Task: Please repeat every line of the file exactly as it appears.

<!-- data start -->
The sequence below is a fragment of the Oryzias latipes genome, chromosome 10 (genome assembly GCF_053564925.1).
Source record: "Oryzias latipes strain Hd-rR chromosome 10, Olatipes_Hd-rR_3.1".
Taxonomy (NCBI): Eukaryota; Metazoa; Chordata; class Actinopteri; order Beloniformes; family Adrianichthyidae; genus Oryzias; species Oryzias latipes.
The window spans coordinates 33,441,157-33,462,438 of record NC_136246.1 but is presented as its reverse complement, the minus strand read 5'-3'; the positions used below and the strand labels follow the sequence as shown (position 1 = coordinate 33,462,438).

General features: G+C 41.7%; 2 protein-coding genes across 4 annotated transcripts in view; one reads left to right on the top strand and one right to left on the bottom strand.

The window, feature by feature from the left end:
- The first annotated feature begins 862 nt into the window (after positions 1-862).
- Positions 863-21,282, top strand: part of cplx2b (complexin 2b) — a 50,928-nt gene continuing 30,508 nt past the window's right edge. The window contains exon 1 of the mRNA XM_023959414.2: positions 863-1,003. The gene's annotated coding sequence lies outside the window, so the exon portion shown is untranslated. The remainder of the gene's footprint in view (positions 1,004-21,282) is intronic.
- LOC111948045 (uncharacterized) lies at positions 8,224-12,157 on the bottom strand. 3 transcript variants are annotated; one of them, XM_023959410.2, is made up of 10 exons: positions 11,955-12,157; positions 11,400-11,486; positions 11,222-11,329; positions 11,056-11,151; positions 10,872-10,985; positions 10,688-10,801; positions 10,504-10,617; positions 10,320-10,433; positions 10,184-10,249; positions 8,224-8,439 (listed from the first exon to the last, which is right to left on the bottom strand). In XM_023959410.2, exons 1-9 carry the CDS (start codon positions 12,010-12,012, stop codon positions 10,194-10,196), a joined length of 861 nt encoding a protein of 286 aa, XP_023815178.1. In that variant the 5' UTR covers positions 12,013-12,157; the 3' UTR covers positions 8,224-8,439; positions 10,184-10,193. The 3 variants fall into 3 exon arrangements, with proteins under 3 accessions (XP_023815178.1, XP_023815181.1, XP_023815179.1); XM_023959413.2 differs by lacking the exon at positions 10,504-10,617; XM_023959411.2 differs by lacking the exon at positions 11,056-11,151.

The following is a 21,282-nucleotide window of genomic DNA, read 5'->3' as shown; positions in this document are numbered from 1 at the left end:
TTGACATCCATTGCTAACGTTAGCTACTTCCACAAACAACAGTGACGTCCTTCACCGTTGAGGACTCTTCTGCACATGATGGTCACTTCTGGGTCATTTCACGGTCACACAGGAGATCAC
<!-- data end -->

The sequence below is a fragment of the Oryzias latipes genome, chromosome 10 (genome assembly GCF_053564925.1).
Source record: "Oryzias latipes strain Hd-rR chromosome 10, Olatipes_Hd-rR_3.1".
Taxonomy (NCBI): Eukaryota; Metazoa; Chordata; class Actinopteri; order Beloniformes; family Adrianichthyidae; genus Oryzias; species Oryzias latipes.
The window spans coordinates 33,441,157-33,462,438 of record NC_136246.1 but is presented as its reverse complement, the minus strand read 5'-3'; the positions used below and the strand labels follow the sequence as shown (position 1 = coordinate 33,462,438).

General features: G+C 41.7%; 2 protein-coding genes across 4 annotated transcripts in view; one reads left to right on the top strand and one right to left on the bottom strand.

The window, feature by feature from the left end:
- The first annotated feature begins 862 nt into the window (after positions 1-862).
- Positions 863-21,282, top strand: part of cplx2b (complexin 2b) — a 50,928-nt gene continuing 30,508 nt past the window's right edge. The window contains exon 1 of the mRNA XM_023959414.2: positions 863-1,003. The gene's annotated coding sequence lies outside the window, so the exon portion shown is untranslated. The remainder of the gene's footprint in view (positions 1,004-21,282) is intronic.
- LOC111948045 (uncharacterized) lies at positions 8,224-12,157 on the bottom strand. 3 transcript variants are annotated; one of them, XM_023959410.2, is made up of 10 exons: positions 11,955-12,157; positions 11,400-11,486; positions 11,222-11,329; positions 11,056-11,151; positions 10,872-10,985; positions 10,688-10,801; positions 10,504-10,617; positions 10,320-10,433; positions 10,184-10,249; positions 8,224-8,439 (listed from the first exon to the last, which is right to left on the bottom strand). In XM_023959410.2, exons 1-9 carry the CDS (start codon positions 12,010-12,012, stop codon positions 10,194-10,196), a joined length of 861 nt encoding a protein of 286 aa, XP_023815178.1. In that variant the 5' UTR covers positions 12,013-12,157; the 3' UTR covers positions 8,224-8,439; positions 10,184-10,193. The 3 variants fall into 3 exon arrangements, with proteins under 3 accessions (XP_023815178.1, XP_023815181.1, XP_023815179.1); XM_023959413.2 differs by lacking the exon at positions 10,504-10,617; XM_023959411.2 differs by lacking the exon at positions 11,056-11,151.

The following is a 21,282-nucleotide window of genomic DNA, read 5'->3' as shown; positions in this document are numbered from 1 at the left end:
TTGACATCCATTGCTAACGTTAGCTACTTCCACAAACAACAGTGACGTCCTTCACCGTTGAGGACTCTTCTGCACATGATGGTCACTTCTGGGTCATTTCACGGTCACACAGGAGATCAC